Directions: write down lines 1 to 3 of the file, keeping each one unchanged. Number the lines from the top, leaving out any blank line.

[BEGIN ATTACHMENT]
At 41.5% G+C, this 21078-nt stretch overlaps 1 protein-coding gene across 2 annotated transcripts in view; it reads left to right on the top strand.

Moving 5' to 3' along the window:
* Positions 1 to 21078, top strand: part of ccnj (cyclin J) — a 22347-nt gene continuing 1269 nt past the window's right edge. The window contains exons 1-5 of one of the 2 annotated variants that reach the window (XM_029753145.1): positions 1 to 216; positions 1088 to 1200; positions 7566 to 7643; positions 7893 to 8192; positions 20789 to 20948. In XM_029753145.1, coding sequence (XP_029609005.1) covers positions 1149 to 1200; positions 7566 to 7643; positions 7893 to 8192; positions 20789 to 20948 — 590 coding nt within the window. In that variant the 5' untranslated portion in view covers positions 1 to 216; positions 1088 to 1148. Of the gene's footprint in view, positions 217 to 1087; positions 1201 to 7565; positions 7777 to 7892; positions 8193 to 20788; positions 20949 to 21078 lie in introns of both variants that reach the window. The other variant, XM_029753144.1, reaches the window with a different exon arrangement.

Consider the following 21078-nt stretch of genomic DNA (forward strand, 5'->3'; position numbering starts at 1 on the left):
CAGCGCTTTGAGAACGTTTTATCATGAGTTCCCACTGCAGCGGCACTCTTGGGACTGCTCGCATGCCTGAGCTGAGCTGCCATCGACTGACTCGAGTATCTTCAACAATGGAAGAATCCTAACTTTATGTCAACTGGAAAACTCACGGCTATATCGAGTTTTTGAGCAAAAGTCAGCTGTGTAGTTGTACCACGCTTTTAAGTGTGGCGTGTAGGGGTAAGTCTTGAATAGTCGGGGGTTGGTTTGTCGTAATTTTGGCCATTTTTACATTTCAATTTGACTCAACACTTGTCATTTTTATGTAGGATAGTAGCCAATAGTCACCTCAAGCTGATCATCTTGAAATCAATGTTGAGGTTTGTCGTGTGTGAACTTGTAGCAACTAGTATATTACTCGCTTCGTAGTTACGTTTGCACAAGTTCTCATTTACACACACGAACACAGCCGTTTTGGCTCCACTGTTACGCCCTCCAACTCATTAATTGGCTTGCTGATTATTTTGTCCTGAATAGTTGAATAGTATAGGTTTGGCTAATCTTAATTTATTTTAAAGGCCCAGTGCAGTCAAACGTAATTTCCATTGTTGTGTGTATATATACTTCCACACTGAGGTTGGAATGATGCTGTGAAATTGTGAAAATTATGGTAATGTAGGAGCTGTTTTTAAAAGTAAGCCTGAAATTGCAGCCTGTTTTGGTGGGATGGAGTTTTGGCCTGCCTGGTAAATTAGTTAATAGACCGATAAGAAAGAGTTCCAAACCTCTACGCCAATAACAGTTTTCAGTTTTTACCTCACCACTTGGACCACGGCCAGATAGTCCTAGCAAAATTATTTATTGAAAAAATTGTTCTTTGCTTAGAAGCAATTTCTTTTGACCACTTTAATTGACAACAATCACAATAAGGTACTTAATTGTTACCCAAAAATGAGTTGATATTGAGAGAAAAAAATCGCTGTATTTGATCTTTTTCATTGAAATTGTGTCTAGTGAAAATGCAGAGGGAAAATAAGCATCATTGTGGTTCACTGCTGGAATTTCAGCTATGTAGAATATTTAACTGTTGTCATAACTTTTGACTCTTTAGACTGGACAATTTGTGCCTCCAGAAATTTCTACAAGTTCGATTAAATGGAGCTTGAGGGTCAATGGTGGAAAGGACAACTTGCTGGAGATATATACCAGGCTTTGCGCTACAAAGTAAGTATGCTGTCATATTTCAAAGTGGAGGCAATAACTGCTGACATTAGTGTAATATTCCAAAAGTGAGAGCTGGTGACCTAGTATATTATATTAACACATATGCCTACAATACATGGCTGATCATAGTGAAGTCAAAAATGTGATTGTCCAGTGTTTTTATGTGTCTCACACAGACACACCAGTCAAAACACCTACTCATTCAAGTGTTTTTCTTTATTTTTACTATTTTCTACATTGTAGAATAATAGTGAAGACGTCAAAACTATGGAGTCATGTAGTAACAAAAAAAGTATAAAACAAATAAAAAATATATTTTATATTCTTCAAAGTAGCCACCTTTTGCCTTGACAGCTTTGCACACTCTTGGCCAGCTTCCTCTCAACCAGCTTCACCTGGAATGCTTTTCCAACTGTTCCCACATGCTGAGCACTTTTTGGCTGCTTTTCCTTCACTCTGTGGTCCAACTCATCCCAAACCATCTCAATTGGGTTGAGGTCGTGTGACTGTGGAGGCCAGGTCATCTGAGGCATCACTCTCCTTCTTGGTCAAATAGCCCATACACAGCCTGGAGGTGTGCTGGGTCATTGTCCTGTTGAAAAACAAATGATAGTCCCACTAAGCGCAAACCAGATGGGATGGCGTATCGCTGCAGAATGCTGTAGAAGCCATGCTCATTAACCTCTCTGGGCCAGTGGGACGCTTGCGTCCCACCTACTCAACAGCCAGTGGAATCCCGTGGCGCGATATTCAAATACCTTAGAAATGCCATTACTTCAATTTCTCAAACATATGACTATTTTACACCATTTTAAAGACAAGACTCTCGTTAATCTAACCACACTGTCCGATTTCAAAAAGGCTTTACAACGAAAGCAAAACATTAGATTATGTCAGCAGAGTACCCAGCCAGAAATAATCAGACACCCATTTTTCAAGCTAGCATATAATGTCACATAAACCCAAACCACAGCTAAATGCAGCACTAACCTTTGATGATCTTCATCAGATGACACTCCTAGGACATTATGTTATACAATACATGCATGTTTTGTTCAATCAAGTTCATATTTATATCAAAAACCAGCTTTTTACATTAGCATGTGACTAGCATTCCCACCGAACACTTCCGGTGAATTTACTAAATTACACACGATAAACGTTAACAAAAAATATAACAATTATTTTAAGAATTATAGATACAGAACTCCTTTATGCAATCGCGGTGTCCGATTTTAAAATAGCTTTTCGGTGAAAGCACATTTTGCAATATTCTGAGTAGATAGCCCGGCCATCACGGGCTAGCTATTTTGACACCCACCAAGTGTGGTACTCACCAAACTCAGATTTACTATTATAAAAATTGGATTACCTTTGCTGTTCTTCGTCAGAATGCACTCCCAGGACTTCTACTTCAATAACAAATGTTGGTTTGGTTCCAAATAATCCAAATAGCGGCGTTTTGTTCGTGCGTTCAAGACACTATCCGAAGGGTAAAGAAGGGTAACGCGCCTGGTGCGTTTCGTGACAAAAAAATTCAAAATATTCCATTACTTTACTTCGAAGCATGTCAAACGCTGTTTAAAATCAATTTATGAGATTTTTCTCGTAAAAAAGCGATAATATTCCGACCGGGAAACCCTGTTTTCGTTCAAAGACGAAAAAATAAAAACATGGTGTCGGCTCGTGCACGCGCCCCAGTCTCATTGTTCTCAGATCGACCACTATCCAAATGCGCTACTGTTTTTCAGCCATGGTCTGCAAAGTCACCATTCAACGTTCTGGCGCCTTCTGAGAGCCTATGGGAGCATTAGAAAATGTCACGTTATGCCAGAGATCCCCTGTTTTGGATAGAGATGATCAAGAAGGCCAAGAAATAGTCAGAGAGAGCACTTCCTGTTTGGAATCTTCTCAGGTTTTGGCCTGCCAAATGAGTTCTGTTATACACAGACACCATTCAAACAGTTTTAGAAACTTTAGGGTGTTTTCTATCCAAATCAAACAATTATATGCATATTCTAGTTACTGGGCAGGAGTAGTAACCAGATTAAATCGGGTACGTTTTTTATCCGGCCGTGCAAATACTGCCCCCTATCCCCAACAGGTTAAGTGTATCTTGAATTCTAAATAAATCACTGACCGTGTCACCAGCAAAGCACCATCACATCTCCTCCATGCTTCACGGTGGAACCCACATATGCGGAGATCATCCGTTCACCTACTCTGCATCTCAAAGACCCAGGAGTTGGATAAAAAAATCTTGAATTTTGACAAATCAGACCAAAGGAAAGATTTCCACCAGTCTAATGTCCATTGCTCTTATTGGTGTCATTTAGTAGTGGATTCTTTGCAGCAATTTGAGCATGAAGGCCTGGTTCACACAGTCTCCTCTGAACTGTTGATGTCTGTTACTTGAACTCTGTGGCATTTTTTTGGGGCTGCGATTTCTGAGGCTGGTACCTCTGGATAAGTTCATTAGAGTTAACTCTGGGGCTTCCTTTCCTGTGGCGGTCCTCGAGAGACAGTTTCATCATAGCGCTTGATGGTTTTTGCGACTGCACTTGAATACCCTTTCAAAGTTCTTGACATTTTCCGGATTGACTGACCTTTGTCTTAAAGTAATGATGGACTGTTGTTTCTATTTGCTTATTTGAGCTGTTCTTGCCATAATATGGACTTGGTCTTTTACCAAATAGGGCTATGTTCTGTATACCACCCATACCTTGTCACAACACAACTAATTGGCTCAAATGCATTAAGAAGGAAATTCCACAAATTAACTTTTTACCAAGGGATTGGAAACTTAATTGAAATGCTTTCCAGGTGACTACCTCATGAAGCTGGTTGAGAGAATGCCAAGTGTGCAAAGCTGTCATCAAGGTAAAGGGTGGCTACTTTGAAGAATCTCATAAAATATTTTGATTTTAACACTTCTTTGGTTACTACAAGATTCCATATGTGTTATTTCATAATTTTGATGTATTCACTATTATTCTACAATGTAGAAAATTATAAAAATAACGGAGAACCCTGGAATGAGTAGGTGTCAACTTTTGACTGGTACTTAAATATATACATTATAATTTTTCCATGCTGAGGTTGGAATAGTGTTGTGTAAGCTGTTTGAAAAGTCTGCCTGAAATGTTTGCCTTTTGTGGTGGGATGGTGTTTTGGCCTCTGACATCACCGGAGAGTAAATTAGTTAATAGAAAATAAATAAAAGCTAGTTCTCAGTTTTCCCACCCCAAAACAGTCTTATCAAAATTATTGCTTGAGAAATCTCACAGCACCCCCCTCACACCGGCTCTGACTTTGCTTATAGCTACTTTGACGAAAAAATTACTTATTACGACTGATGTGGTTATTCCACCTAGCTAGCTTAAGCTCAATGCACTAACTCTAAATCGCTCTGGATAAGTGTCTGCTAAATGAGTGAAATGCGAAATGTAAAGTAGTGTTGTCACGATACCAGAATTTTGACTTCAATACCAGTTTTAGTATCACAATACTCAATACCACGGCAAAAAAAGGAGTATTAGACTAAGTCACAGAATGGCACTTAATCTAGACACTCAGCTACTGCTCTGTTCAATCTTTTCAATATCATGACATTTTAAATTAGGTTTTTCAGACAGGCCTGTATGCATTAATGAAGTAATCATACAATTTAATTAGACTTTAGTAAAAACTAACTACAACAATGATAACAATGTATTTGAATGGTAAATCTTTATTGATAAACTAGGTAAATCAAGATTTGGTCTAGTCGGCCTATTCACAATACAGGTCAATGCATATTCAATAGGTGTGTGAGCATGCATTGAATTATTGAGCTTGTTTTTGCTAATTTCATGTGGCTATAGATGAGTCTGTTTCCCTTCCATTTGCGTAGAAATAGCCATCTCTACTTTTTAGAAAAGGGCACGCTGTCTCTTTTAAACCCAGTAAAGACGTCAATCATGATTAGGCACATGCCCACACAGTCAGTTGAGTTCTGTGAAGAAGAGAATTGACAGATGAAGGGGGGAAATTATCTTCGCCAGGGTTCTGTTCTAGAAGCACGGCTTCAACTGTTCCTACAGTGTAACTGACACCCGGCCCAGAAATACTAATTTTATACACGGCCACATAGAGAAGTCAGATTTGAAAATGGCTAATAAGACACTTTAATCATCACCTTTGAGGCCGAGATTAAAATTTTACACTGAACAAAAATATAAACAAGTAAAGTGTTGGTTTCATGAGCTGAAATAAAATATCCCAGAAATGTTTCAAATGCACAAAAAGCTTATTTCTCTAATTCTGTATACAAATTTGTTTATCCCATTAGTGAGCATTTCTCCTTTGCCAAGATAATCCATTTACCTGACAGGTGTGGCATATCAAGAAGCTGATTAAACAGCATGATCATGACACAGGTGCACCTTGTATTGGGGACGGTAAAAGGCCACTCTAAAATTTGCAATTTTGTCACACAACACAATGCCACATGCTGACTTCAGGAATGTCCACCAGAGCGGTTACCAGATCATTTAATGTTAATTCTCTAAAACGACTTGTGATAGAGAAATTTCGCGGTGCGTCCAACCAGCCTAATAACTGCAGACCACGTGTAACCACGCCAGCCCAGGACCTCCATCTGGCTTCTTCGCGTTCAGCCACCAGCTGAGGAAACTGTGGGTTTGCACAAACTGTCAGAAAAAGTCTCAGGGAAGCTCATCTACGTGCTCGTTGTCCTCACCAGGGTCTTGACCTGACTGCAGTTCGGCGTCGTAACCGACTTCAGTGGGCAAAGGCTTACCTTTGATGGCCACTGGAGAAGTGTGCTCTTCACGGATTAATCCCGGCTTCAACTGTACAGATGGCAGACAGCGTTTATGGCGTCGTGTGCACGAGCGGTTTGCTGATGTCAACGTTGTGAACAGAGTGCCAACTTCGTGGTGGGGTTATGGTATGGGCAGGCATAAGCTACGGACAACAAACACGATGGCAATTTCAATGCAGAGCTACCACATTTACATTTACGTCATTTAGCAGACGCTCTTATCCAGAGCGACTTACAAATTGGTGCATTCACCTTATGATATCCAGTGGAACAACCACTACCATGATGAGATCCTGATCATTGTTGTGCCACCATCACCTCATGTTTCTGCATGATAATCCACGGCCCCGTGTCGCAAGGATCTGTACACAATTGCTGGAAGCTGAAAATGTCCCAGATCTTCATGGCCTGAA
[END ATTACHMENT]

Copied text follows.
At 41.5% G+C, this 21078-nt stretch overlaps 1 protein-coding gene across 2 annotated transcripts in view; it reads left to right on the top strand.

Moving 5' to 3' along the window:
* Positions 1 to 21078, top strand: part of ccnj (cyclin J) — a 22347-nt gene continuing 1269 nt past the window's right edge. The window contains exons 1-5 of one of the 2 annotated variants that reach the window (XM_029753145.1): positions 1 to 216; positions 1088 to 1200; positions 7566 to 7643; positions 7893 to 8192; positions 20789 to 20948. In XM_029753145.1, coding sequence (XP_029609005.1) covers positions 1149 to 1200; positions 7566 to 7643; positions 7893 to 8192; positions 20789 to 20948 — 590 coding nt within the window. In that variant the 5' untranslated portion in view covers positions 1 to 216; positions 1088 to 1148. Of the gene's footprint in view, positions 217 to 1087; positions 1201 to 7565; positions 7777 to 7892; positions 8193 to 20788; positions 20949 to 21078 lie in introns of both variants that reach the window. The other variant, XM_029753144.1, reaches the window with a different exon arrangement.